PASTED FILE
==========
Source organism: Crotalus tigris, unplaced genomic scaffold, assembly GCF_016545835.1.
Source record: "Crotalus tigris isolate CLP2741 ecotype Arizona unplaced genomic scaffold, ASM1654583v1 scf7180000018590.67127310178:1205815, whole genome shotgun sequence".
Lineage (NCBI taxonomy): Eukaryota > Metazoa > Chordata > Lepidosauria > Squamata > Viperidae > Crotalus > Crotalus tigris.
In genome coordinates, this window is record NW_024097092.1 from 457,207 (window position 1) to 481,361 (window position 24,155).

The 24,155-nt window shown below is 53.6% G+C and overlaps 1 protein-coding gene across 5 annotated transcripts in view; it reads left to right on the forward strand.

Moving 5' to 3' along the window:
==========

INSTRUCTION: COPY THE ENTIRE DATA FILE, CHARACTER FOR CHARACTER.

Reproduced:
Source organism: Crotalus tigris, unplaced genomic scaffold, assembly GCF_016545835.1.
Source record: "Crotalus tigris isolate CLP2741 ecotype Arizona unplaced genomic scaffold, ASM1654583v1 scf7180000018590.67127310178:1205815, whole genome shotgun sequence".
Lineage (NCBI taxonomy): Eukaryota > Metazoa > Chordata > Lepidosauria > Squamata > Viperidae > Crotalus > Crotalus tigris.
In genome coordinates, this window is record NW_024097092.1 from 457,207 (window position 1) to 481,361 (window position 24,155).

The 24,155-nt window shown below is 53.6% G+C and overlaps 1 protein-coding gene across 5 annotated transcripts in view; it reads left to right on the forward strand.

Moving 5' to 3' along the window: